The Punk Singer
OK, now. Put down your box sets of "Girls" and buy a ticket to a movie about one of the original Grrrls -- as in Riot Grrrls -- Kathleen Hanna, subject of Sini Anderson's documentary... or make that rockumentary... "The Punk Singer."
Hanna charged into the music scene in the early 1990s with her band Bikini Kill and, to hear this film tell it, single-handedly rewrote the rule book. Not only would punk rock now be a medium for feminist expression, but also a workshop for feminist theory brought to life with startling immediacy: Female fans were welcome to crowd the stage at Bikini Kill concerts, and while men were welcome at the shows (there was even a male band member), they were well advised to mind their manners lest they receive a chiding -- fearless, direct -- from Hanna herself, mid-set.
Hanna possesses a striking beauty, which makes her message of female empowerment all the more distinctive. She's not a lesbian -- she married beastie Boy Adam Horovitz in 2006, and he participates in the film, chatting with Anderson and at one point, shouldering a video camera to capture his wife's distressed commentary on living with a chronic disease -- and she's not hard-shelled. If anything, Hanna has an artist's heart, open, questioning, reflective. Just don't try to tell her that her story or her ideas carry less weight than those of men. She won't have it.
Anderson interviews Hanna extensively for this documentary, and Hanna proves willing to talk about all sort of things: Her bands (she went on to form the group Le Tigre after Bikini Kill, and then, after a long struggle with Lyme disease, formed a third band, The Julie Ruin); her relationship with her father (he was "sexually inappropriate," she says, but he did not rape her; she's firm on this point); and the pressures and health concerns that brought an end, respectively, to Bikini Kill and Le Tigre.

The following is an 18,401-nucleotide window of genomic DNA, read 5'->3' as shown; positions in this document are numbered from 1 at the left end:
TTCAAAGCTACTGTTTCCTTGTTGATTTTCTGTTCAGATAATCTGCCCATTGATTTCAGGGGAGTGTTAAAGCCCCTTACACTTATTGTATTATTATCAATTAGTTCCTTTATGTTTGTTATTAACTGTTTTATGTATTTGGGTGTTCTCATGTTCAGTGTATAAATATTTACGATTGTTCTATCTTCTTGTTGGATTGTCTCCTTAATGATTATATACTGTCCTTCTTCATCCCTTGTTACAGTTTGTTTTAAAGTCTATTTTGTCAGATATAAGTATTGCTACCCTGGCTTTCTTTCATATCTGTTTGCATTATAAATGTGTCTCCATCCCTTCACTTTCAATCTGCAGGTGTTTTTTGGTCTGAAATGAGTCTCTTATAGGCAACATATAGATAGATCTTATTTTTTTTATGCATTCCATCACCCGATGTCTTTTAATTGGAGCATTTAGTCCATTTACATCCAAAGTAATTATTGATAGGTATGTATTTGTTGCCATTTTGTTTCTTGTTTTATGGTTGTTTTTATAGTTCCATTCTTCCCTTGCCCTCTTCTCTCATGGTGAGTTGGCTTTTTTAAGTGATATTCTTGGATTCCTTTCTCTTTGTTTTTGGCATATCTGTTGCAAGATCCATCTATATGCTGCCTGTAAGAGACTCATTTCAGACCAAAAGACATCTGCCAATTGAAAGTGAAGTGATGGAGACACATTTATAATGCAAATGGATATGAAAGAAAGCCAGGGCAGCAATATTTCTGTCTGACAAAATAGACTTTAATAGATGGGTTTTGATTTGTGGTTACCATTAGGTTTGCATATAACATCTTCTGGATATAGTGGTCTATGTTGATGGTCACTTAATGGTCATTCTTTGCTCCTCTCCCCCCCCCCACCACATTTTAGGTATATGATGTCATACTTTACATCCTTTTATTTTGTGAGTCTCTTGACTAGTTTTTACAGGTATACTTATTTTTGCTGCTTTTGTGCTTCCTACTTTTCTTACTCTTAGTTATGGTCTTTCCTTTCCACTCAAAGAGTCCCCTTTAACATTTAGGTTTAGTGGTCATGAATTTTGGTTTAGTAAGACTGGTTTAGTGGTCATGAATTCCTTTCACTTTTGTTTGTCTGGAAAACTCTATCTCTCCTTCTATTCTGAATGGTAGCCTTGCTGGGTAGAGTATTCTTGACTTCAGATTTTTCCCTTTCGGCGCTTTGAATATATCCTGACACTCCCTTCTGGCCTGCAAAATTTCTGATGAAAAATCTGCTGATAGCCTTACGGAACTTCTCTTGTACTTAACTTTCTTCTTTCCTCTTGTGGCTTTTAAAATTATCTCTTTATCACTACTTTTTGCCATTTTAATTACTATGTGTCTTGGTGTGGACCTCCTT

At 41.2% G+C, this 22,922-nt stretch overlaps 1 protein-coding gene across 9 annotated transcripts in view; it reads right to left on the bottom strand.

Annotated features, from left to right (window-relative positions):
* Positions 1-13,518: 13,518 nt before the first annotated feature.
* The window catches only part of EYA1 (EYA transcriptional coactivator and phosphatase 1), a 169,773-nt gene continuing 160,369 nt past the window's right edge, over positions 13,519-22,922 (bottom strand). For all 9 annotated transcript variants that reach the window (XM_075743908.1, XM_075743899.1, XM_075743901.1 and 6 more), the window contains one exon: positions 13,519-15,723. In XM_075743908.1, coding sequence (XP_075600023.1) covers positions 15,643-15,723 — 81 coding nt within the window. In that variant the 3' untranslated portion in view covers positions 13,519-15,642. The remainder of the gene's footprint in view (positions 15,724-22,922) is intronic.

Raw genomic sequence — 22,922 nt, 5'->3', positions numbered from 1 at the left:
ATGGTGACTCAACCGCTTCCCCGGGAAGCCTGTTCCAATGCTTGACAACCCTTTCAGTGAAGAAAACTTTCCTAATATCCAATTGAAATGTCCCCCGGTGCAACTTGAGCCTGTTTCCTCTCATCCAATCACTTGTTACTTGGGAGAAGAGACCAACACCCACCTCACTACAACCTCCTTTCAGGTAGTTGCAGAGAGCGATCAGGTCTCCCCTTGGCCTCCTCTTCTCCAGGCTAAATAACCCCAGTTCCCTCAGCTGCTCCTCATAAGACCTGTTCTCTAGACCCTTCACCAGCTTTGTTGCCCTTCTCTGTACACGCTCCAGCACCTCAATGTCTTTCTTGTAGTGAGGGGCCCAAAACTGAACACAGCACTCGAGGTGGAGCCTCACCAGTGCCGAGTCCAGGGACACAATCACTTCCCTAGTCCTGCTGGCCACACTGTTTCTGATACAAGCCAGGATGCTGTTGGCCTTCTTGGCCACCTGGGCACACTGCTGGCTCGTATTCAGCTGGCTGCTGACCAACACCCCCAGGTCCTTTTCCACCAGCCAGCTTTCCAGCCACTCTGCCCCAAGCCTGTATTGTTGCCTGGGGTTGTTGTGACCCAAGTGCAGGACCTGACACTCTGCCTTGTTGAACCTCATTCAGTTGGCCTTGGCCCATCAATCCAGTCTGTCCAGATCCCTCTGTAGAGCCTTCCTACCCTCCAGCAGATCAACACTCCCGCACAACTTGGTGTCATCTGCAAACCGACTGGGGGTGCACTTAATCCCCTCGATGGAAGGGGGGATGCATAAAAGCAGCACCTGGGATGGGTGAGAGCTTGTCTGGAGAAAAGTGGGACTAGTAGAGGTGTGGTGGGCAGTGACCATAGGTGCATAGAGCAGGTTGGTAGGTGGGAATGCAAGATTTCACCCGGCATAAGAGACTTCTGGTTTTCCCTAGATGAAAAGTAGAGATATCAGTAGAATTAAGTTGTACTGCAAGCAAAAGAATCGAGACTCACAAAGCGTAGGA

Anderson also interviews a host of others from Hanna's milieu -- bandmates, singers, writers, feminist theorists. Joan Jett weighs in, as do Jennifer Baumgardner, the Bikini Kill members, and fellow Le Tigre member / actor / producer Jocelyn "JD" Samson.
It's when the camera rests on Hanna, though, that the film crackles at full intensity. We see her at her best; we also see her on the occasional bad day. She's picks her way, approachable but articulately, through issues you'd expect to bring her to tears, but only chokes up when she has to recount how falling ill meant surrender to something outside her own will.
Hanna's no Disney princess, but you'd think, watching "The Punk Singer," that she's had something of a fairy tale life: The girl who decided, almost on a whim, to start a band, and became a driving force. Her work on feminist fanzines, her troubled relationship with the press, and her years-long struggle with Lyme disease make this particular fairy tale less pristine and ideal than the fluffy and sparkly sort, but that's not, you sense, the sort of Hanna would want to lead anyway. Let there be dragons; microphone in her hand, Hanna will stand up to slay them herself.